• Groups will be strategically selected to incorporate all levels of learning abilities. Struggling students will be matched with high-performers in each group.
  • Students will be challenged to incorporate other literary elements previously learned into their poems: similes, metaphors, onomatopoeias, etc.

Wrap Up:
  • Students to return to their desks after completion of group work. As a whole group, we will review our objectives for the day. By way of two thumbs up, students to raise their hands if they feel we met our objectives.
  • Students to state what they liked / did not like about today’s activity.
  • Time permitting – students to reflect on todays lesson as a whole and demonstrate knowledge of concepts learned.
    • If time does not permit – students to write their reflections on a large post-it note provided by the teacher.

Assessment:
Formative/Ongoing Assessment:
  • Teacher to formally assess students throughout the entire lesson. Formative assessments will continue throughout the duration of the poetry unit.
    • During the “guided practice” portion of the lesson, teacher to be walking around and assessing each student individually. Assessments will be by way of conversation and observation.
    • Students to self-assess by making sure that their poems appeal to the five-senses.
    • Teacher to assess student understanding based on the poems created.

Summative Assessment:
  • Students will be given a homework assignment that requires them to create another poem using elements of imagery surrounding a topic of their choice.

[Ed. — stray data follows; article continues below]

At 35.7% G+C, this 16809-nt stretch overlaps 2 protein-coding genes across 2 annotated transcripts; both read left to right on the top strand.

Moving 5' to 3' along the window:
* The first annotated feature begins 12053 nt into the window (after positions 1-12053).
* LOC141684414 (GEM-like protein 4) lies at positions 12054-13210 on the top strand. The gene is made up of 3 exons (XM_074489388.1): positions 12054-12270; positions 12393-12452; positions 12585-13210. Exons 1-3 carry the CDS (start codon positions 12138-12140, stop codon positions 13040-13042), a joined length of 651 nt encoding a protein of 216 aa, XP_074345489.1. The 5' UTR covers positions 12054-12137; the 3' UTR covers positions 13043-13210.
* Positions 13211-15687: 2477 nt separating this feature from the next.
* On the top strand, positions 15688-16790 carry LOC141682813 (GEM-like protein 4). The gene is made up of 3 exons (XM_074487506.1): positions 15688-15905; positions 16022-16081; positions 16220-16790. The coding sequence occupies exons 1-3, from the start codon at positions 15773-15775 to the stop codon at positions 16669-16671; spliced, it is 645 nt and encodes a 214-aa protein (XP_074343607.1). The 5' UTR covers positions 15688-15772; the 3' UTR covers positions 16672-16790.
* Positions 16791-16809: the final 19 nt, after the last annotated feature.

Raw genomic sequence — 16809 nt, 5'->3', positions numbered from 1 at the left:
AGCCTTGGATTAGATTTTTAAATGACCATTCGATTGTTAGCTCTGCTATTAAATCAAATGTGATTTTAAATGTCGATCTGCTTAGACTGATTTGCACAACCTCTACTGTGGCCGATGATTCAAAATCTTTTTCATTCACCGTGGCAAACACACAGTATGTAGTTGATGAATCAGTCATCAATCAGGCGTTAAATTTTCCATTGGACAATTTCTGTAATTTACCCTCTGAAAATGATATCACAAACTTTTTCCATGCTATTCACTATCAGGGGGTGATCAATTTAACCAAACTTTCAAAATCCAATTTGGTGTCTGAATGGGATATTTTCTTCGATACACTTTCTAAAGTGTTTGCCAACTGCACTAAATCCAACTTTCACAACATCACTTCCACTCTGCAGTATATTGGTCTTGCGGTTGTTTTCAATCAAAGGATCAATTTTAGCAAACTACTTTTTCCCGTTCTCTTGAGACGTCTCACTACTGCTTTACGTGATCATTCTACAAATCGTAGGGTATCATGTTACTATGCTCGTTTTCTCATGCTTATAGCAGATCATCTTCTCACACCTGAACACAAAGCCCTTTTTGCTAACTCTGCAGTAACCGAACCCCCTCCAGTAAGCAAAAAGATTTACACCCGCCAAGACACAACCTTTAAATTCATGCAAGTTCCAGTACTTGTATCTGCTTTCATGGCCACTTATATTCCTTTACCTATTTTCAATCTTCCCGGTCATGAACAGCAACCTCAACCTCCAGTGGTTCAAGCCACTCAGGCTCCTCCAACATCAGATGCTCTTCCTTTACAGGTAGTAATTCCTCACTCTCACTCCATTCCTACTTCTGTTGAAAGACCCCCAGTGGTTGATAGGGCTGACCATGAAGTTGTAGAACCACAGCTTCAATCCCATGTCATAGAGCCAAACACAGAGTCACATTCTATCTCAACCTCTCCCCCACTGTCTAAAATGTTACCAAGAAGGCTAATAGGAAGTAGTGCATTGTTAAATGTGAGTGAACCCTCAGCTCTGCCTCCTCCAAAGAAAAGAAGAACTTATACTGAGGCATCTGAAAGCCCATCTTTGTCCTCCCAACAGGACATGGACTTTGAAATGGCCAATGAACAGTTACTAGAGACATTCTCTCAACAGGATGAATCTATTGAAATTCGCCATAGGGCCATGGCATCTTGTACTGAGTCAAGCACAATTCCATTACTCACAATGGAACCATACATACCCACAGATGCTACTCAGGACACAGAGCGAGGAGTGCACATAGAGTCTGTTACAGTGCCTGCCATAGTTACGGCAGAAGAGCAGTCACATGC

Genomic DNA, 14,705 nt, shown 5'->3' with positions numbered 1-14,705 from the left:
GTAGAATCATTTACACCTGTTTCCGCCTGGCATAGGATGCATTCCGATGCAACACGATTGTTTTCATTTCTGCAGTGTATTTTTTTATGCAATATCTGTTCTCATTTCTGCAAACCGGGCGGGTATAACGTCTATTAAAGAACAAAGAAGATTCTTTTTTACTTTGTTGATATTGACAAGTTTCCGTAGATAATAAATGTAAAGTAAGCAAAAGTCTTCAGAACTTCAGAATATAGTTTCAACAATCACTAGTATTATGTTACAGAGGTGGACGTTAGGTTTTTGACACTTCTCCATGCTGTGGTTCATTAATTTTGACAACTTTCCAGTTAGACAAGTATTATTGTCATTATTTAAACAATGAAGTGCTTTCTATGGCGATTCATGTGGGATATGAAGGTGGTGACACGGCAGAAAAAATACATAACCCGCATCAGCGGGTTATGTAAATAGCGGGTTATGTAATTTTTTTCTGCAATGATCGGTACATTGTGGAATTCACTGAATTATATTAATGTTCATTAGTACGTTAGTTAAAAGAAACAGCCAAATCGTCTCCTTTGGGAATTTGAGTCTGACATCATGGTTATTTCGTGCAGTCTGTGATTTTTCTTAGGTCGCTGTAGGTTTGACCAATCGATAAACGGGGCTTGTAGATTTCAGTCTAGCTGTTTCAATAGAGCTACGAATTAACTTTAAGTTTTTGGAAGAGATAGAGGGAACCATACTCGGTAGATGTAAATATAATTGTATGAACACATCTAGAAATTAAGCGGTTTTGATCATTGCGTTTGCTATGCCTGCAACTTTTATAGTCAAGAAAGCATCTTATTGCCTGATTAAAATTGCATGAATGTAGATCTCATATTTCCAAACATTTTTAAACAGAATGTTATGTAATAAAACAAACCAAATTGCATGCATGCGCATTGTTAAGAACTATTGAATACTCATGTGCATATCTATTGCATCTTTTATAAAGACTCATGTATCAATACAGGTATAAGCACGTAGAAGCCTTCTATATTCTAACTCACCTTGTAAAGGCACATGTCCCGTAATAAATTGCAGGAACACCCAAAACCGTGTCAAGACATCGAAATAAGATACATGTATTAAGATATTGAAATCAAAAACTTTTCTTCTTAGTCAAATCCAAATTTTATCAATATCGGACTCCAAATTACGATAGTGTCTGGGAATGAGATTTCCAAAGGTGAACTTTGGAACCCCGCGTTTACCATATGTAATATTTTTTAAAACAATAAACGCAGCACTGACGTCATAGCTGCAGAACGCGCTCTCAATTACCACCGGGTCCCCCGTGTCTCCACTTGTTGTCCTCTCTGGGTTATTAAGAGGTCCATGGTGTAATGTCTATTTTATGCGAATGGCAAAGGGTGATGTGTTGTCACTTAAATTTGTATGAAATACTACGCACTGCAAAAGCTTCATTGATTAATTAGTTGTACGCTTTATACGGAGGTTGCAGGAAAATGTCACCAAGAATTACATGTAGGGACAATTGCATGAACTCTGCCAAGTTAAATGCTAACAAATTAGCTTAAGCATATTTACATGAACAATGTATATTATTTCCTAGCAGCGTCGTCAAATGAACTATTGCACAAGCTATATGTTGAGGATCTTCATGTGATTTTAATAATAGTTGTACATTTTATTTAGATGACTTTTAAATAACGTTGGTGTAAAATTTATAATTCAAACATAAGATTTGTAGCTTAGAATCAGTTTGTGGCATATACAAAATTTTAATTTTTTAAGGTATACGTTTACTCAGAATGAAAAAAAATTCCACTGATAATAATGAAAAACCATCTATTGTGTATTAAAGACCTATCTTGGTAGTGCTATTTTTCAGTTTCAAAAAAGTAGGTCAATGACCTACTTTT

• At the end of the unit, students will be tested on their knowledge of imagery.

Potential Challenges:
  • Certain students may struggle with working in groups.
  • Students may not want to stand in front of the class and present their work.
  • Students may not fully understand what is expected of them at the station.

Next Steps:
  • For our next lesson, we will be diving deeper and discussing the importance of similes and metaphors in literary works. Students will be able to build upon what they learned in this lesson to help them visualize how similes and metaphors can enhance the picture in readers’ minds as well.

Anchor charts and other resources:


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Thunderstorm

By: Ms. J


Streaks of gold light the sky,

as thunder echoes throughout the horizon.

The bolts are as bright as the morning sun,

which is hiding behind a sad, dark sky.

Rumbling, rolling, robust clouds ramble around like bowling balls,

as I wait patiently for the drips of rain to catch my tongue.

My mom yells, “run outside and close the umbrella!”

I am wet and my clothes are heavy, as the sweet and salty rain soaks me to the bone.

A musty odor seeps into the cracks,

as the rain continues to pelt heavy against the window.

BOOM, CRACK, FLASH – the lightening is closer,

My fear climbs to the tallest mountain.

As the beams of light crash, the house goes dark,

We wait in angst for the power to turn back on.

I can feel the earth trembling underneath my cold feet,

So I close my eyes, finding comfort in the warm embrace of my mother’s arms.

Wanting, wishing, and waiting for a rainbow,

I go to sleep, hoping the sun will join me for some buttery pancakes tomorrow.